Right now your children might be young and you think (hopefully to yourself) that they’ll accomplish anything they set their mind to. Or maybe your kids are teenagers and your neighbor told you that their child didn’t blossom until they were 27 or 28 years old thus giving you a little piece of hope. Or maybe your kid is 20, has dropped out of community college for the third time (in three attempts), lives in your basement, plays Black Ops all day, and will look for a job “tomorrow” (after he has his kill streak up to 70).
I hate to be the bearer of bad news but…the hard sad fact is that most likely your kids are losers and will be living in your basement for the rest of their lives. Oh sure, they’ll move out for a year or maybe two, but they’ll be back…or will they?
Let me introduce the concept of camping and how it can save you from having your children live with you forever. Camping is where middle class people go out to the local state park and pretend to be homeless for a few days. We like to cook our meals on a propane cook stove, wash our dishes in three bins, and use disposable paper plates (screw the environment). We sleep on an air mattress and enjoy the light cotton sheets that cover us on a warm summer night. We throw up a nice tarp and call it our outdoor living room/dining room/kitchen.
We set up a fairly well stocked kitchen, fill up some coolers with ice, and tell ourselves that camping is fun and easy. Once we are out roughing it out in the wilderness of the State Park (with power hook ups, clean water, and a flush toilet a few steps away), we forget that we are camping. We are on vacation and that we have time to be relaxing under the summer sun.
But will your loser children learn anything from your summer camping experiences? Probably not. They are too busy running around with their friends, sun block smeared across their faces, and rat nests for a hairstyle. They’ll fling themselves into their summer sleeping bags (which are worthless during the other three seasons) and sleep a peaceful night’s sleep.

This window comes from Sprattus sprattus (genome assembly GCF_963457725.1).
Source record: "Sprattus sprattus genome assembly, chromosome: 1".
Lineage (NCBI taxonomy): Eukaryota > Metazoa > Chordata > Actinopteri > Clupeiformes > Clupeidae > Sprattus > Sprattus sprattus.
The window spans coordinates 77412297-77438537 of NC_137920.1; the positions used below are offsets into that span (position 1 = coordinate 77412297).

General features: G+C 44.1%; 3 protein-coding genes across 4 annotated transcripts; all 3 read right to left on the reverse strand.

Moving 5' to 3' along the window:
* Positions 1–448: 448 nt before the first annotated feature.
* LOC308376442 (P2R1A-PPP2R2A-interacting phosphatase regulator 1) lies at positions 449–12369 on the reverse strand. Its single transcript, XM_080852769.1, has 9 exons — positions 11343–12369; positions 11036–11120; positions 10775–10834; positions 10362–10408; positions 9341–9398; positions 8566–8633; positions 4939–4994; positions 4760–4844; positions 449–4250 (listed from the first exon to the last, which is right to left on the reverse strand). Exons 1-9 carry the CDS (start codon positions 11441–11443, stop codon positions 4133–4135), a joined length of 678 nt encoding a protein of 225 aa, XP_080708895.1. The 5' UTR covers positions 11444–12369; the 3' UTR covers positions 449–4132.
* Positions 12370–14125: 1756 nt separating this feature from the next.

This is one of those teachable moments you always hear about from other parents brag about but you never get to do because you are too busy yelling at your kids.
By taking your children camping, you are teaching them that camping is a possible housing solution in their near future. The day will come when you will want to kick them out. It might be a few weeks later or a few years later, but the day will come.
And this is a very good thing! Once they reach the ripe old age of 18 or 30 and don’t plan to do anything with their lives, you can give them the ultimatum: do something or move out! Heck, it’s your house and your parents didn’t give you a free ride to be a slacker, why should you treat your children any different?
With their summer camping experience under their belt, they will think that they are prepared for the real world. Kick those leeches to the curb, have those children enjoy all four seasons that this great planet offers us (unless you live near the Equator or Australia or maybe South America). Allow your children the pleasure of sleeping in an igloo where the temperature is just above freezing and the drip drop of the melting snow roof falls on their thin, inadequate summer sleeping bag. Then they can realize their boots are frozen because they forgot to keep them inside their sleeping bag. Now they have to push their wet socks inside their frozen boots. Has the fun started yet?
Cooking under the open sky!
Imagine the joy your children can experience camping in the torrential downpour of a spring rainstorm. Everything they own is soaked with the constant rain and there is no place dry in their tent site. Nowhere to hang up the soggy towel to dry it out, everything they own is wet and damp.
And where do they plug in their Xbox and TV? Grand Theft Auto V is going to play itself! Do they run the power cord from the bathroom to their tent? Oh, the problem solving they’ll have to do!
What about showers and personal hygiene? No more 20 minute showers when you have to put in a $1 for a 3 minute shower at the state park.
Where will they wash and dry their clothes? What happens when the sleeping bag gets a little stinky?
Either your children will quickly learn that this isn’t the lifestyle they want and will do anything to live back indoors OR they will decide that this lifestyle isn’t that bad and they like living in a tent for the rest of their life. Either way, you’ll be taking the unknown part of your child’s future housing out of their destiny.
Add another “Win” for parenthood in your scoreboard for Parents!
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